Definition and Example of Tax Depreciation
Tax depreciation allows business owners to deduct the declining value of assets used in income-generating activities from their federal taxes. It is considered by the IRS to be an allowance for wear and tear, and it can also be applied to obsolete items that are no longer usable.
For example, if you own a truck that you use for your business, you know it will lose value the moment you drive it off the lot. It will then continue to lose value every year that you drive it. By applying tax depreciation, you can deduct a portion of the declining value of the truck from your taxes each year. This, of course, can result in considerable tax savings.
How Tax Depreciation Works
Many rules apply to which assets and how much money can be depreciated each year.
To decide whether an asset can be depreciated for tax purposes, you’ll need to consider some key criteria:
- The asset is property you own. However, there are some exceptions to this, particularly when it comes to rental property.
- It is used (at least partially) in your business activity.
- The asset has a determinable useful life. Land, for example, can’t be depreciated because it doesn’t become less useful or valuable over time.
- It will be owned and used for more than one year.
It’s important to note that some surprising items can and can’t be depreciated. For example, equipment used for capital improvement projects like new construction, expansion, or renovation can’t be depreciated, while some intangible assets including certain types of software, copyrights, and patents can be.
Because the rules are complex, it can be very helpful to check the IRS website and talk with a business accountant or tax preparer to be sure you’re following them correctly.
Using the Modified Accelerated Cost Recovery System (MACRS)
Once you’ve determined whether a specific item can be depreciated, you’ll need to use what’s called the Modified Accelerated Cost Recovery System (MACRS) to figure out your depreciation schedule (how much to deduct from your taxes each year). There are two depreciation systems within MACRS, but the one most commonly used is the general depreciation system (GDS). The alternative, depreciation system (ADS), is used if you own nonresidential property or run a farm. It also applies in very specific circumstances like operating a tangible property predominantly outside the U.S.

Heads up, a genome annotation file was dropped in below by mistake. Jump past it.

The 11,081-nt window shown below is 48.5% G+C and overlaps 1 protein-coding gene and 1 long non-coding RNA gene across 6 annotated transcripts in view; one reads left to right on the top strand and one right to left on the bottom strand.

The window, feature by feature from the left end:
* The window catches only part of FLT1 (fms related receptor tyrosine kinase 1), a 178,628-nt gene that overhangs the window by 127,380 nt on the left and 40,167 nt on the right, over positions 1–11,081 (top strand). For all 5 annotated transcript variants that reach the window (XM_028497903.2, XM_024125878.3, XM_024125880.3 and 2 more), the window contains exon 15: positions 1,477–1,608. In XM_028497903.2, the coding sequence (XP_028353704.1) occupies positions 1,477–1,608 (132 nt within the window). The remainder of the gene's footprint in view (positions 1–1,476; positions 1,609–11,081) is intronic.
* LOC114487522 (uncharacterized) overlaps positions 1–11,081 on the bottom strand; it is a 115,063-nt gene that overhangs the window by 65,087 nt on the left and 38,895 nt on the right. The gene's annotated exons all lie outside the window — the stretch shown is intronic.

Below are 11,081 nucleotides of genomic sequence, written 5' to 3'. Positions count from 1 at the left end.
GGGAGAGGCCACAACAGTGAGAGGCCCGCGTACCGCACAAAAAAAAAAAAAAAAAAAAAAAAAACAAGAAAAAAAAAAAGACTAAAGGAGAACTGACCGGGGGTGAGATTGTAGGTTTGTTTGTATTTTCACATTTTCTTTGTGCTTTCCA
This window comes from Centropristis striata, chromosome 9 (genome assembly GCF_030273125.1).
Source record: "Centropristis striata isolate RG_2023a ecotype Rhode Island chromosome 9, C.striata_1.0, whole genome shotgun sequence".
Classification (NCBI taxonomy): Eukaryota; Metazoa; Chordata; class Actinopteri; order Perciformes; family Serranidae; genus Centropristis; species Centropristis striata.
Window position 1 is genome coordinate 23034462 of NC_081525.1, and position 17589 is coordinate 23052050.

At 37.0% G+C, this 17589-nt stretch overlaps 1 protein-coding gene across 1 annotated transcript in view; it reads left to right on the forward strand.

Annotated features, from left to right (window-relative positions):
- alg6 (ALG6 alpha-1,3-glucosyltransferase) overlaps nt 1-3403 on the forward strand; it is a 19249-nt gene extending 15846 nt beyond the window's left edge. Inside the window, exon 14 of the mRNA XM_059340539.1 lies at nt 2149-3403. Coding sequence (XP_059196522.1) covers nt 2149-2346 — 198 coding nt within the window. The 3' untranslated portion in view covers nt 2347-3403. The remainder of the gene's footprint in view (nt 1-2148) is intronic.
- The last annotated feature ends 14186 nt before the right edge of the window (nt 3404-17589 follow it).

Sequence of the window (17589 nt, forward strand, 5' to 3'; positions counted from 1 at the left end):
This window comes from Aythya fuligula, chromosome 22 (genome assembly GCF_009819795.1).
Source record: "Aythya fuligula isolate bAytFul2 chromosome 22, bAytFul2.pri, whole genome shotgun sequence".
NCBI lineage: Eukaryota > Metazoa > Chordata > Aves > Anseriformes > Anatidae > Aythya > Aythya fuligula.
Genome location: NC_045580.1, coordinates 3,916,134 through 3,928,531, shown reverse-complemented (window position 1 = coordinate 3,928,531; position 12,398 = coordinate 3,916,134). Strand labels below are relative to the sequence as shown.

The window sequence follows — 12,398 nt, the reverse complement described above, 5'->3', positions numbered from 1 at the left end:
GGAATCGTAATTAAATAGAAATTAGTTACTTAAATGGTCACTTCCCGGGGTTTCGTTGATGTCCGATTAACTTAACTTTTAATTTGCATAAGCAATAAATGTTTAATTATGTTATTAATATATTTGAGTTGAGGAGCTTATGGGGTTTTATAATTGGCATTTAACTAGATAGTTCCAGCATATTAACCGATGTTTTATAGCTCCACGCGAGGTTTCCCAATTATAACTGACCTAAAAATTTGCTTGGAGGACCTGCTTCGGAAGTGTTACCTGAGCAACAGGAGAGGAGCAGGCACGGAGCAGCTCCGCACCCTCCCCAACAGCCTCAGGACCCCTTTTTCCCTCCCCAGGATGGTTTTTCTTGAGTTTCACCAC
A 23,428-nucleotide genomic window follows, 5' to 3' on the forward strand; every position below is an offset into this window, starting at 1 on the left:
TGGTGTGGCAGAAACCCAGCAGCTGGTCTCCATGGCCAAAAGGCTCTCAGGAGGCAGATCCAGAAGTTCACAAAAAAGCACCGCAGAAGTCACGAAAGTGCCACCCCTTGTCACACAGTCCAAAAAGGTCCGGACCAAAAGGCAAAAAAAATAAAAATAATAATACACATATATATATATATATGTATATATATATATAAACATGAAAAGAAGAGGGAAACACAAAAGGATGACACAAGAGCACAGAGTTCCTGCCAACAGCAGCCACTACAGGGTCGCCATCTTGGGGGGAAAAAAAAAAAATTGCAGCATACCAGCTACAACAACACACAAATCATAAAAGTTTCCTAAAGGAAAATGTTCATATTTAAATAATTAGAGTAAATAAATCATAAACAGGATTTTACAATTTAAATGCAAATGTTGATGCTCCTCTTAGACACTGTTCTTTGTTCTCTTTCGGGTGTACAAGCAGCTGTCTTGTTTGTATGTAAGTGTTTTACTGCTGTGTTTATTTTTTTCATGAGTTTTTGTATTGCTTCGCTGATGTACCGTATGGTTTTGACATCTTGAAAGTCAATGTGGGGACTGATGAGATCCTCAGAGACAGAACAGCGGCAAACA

Straight Line vs. Accelerated Depreciation Method
The basis for tax depreciation is the property's cost multiplied by the percentage of business use. Each type of asset has a different amount of time allotted for depreciation as provided by the IRS.
Here’s an example of how tax depreciation is calculated:
You bought a car for $20,000. You use the car 80% of the time for business and 20% for personal activities. Your basis for depreciation is therefore 80% of $20,000, or $16,000. Let’s say the IRS gives you a five-year recovery period to depreciate your car. There are two common methods you can use for depreciation, as outlined below:
- Straight-line method: The straight-line method, which is the easiest to apply. It spreads the cost evenly and allows you to deduct 20% of the car’s cost every year. In other words, you can deduct 20% of $16,000, or $3,200, from your taxable income each of the five years.
- Accelerated depreciation method: This method allows for greater depreciation in the early life of an asset. One accelerated depreciation method is the double-declining method, which in this case allows you to double the amount of depreciation to 40% of your car’s cost basis in the first year. So with this method, you could deduct $6,400 from your taxes in the same year that you purchase your car and start to use it.
While these rules may seem fairly straightforward, the reality is that they can change frequently. There are also a lot of exceptions to the rules that can make a big difference in your ability to depreciate specific items.
Can Your Business Benefit From Tax Depreciation?
Whether you’ve invested in office space, computers, software, vehicles, farm equipment, inventory, land, rental property, or intangibles such as patents, chances are you own something that qualifies for tax depreciation. The question, then, is not whether you could take that depreciation, but whether you should. In some cases, the cost of hiring an accountant to accurately calculate your depreciation could be greater than the value of the depreciation itself. In other cases, tax depreciation will be an important factor in keeping your business profitable.
The value of tax depreciation varies radically depending on the type of property you’re depreciating, the type of business you run, and when and how you use the property. The best way to determine exactly how you can benefit from tax depreciation is to:
- Carefully read the most up-to-date IRS information on the subject, which is extensive
- Work closely with a business accountant to be sure you are getting the most you can out of your tax depreciation opportunities.
- Tax depreciation is a process that allows you to deduct a portion of the value of certain assets from your business taxes.
- Most businesses do have assets that qualify for tax depreciation, including computers, equipment, vehicles, software, and patents.
- You must use a system called The Modified Accelerated Cost Recovery System (MACRS) to calculate your tax depreciation for each item you choose to depreciate.
- Two common methods of depreciation are straight-line and accelerated depreciation.
- To accurately assess whether any given item can be depreciated, and to calculate a depreciation schedule, you may need to hire a business accountant.